A couple years ago when I worked at another college, I helped organize a staff retreat, and as a team-building exercise, we ran the Marshmallow Challenge. Being a somewhat new leader to a new team at my current college, I thought it would be fun to run the challenge during one of our team meetings. There are only four of us on our team, so I folded up two pieces of paper with the number “1” on them and two pieces of paper with the number “2” on them. I put them in a bowl and passed them around the room. Carly and I ended up as “1”s and Daryl and Michael ended up on the “2” team. Michael had done the challenge before and since I had the gist of it, I thought it would work out well. We only had 18 minutes to complete the challenge. I passed out the tools and pushed the timer and said, “Go.”
Because Michael had done the challenge before, he instantly built what he knew to be a successful tower. Daryl leaned back, played on his iPhone and supervised. I rolled my eyes. Why wasn’t he participating? This was a team effort? Why was he letting Michael do all the work? After about 8 minutes, Michael propped up their structure, and Daryl said, “We’re done.”
Because I had facilitated the challenge previously, I thought I knew the secret to success. I told Carly, “We need to put the marshmallow on top and build from the top down.” Carly shook her head in agreement and started building with me. I layed the structure on its side, telling Carly how it was done. With five minutes to go, we tried to stand the structure up, but it wouldn’t stand. After immense taping and string winding effort, the timer wound down, and our structure toppled over. We’d failed miserably. Michael and Daryl gloated deservedly and Carly took the loss graciously. I was pretty bummed.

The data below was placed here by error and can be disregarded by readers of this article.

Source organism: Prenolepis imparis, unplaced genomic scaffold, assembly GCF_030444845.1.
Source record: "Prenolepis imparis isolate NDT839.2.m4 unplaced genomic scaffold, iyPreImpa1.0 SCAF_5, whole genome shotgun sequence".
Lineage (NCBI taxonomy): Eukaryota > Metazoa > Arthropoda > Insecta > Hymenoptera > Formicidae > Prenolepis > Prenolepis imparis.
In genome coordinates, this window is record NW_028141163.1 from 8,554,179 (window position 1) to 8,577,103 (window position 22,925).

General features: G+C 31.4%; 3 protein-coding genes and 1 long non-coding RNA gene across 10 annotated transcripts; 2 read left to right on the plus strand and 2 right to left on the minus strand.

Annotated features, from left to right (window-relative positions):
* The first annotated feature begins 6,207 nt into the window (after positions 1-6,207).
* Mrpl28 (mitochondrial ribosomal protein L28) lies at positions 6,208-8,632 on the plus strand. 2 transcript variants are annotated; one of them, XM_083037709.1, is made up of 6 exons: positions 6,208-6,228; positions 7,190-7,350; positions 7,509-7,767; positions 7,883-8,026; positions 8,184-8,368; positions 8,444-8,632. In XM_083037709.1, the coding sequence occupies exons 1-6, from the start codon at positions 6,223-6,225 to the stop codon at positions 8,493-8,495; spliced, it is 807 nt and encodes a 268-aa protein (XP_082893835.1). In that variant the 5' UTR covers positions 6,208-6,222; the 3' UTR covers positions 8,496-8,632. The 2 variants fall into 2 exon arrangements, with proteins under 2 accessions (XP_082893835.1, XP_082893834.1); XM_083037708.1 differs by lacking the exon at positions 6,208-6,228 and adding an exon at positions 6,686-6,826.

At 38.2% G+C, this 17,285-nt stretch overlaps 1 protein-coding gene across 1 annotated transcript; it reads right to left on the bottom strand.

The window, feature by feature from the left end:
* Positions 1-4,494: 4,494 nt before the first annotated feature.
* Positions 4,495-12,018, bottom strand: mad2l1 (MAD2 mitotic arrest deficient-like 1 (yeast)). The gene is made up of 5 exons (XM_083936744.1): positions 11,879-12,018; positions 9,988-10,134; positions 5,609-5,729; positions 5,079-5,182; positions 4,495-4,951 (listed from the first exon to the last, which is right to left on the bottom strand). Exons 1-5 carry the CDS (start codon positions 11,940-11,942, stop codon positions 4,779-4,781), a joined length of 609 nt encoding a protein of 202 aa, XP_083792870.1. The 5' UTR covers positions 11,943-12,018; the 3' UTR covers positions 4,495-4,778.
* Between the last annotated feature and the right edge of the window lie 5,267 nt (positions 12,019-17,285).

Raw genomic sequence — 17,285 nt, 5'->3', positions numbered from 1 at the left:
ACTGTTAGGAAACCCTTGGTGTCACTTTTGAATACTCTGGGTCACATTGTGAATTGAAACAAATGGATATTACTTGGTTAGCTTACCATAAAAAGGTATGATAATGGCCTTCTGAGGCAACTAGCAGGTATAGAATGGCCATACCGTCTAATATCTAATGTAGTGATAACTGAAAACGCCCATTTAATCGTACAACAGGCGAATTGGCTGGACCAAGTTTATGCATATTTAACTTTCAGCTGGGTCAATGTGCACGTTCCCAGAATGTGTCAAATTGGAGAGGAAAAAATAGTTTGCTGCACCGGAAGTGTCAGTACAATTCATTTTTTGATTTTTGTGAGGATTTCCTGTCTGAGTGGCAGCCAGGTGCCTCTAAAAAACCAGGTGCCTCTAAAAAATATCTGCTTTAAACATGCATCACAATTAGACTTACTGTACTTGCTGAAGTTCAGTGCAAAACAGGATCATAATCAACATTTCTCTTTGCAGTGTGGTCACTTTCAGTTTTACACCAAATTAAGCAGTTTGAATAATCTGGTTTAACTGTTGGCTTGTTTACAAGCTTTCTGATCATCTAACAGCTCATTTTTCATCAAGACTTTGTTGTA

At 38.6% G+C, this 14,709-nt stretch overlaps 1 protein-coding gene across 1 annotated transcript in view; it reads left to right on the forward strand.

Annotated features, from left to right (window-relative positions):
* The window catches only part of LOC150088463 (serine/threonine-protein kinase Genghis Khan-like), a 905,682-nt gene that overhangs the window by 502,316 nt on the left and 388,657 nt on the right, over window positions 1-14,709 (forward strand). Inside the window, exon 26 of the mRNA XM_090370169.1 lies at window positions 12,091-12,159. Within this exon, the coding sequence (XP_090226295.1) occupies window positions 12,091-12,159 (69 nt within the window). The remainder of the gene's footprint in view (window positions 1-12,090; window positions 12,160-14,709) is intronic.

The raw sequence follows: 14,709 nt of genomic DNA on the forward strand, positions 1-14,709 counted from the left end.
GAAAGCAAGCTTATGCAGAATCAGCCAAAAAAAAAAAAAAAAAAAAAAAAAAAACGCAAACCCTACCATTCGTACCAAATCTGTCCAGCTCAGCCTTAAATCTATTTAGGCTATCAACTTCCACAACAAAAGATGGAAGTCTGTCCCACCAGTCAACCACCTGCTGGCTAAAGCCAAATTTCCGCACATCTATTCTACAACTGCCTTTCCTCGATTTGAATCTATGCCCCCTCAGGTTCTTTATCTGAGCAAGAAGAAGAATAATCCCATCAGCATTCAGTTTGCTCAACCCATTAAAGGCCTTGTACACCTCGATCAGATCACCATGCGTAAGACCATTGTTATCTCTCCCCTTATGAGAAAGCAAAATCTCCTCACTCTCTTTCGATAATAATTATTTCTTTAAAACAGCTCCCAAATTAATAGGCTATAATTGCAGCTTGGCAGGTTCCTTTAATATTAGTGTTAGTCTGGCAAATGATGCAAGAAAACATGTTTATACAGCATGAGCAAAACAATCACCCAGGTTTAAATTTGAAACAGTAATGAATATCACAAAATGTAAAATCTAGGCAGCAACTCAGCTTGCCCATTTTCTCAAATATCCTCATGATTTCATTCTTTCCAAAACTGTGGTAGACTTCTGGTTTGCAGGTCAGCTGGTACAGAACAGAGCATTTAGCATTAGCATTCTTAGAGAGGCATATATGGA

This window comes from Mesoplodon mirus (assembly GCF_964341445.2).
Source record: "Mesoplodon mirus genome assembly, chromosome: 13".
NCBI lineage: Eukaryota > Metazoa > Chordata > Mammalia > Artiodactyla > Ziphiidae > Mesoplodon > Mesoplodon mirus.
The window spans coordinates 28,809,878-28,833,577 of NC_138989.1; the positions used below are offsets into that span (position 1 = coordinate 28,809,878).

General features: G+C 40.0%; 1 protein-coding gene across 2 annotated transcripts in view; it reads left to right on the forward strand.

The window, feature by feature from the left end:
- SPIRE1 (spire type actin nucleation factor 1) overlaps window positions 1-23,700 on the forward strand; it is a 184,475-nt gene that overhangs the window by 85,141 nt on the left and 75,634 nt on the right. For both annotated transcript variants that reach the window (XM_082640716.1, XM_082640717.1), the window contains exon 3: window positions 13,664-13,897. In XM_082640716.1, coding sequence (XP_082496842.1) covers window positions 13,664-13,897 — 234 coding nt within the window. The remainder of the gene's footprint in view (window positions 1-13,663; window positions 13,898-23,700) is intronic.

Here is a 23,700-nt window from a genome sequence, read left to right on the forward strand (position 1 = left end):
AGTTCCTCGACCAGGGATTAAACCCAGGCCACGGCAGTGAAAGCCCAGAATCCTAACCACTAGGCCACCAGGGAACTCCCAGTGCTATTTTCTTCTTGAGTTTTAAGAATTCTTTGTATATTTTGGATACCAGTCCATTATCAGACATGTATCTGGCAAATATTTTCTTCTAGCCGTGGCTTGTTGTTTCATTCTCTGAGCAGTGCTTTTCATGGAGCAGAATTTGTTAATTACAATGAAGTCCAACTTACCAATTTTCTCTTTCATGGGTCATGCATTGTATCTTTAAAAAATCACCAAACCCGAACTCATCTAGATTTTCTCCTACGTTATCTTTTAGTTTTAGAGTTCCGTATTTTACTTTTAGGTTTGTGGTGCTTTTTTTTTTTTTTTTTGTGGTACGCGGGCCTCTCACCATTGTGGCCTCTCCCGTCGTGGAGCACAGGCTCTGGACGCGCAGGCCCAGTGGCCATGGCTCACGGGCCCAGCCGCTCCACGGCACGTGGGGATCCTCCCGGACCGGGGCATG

It wasn’t until later in the day when I was at home by myself when I could reflect on everything went down during the challenge. I realized it had been quite the valuable lesson. I looked at how Michael and Daryl interacted, and instead of jumping on Daryl for not acting, I realized that Daryl had it right. Why should he mess with the expert who already knew how to get it done? Daryl stayed out of Michaels way, and, while not being totally disengaged, he just let Michael get the job done. And Mike got it done. Then I thought about Carly. With our team, I thought I knew it all, told Carly how to do it, and stifled her creativity. Instead of stating that I knew the right way, I should have asked Carly how she thought it should be done. I was pretty mortified to say the least. It wasn’t the best show of leadership.
I came into work this morning and apologized to Carly and shared my new insights with the team. They were pretty much aware of the dynamics already. They are smart like that, my team. Carly mentioned it was kind of hard to go against me when I came in and said I knew how it was done. She was right. And with that I took to heart the lesson and learning acquired from the Marshmallow Challenge and the knowledge that I truly work with a really great team. I’m lucky we can do things like this without them killing me. 🙂
If you get the chance, I suggest you try it yourself. You can get all the instructions and documentation here: The Marshmallow Challenge.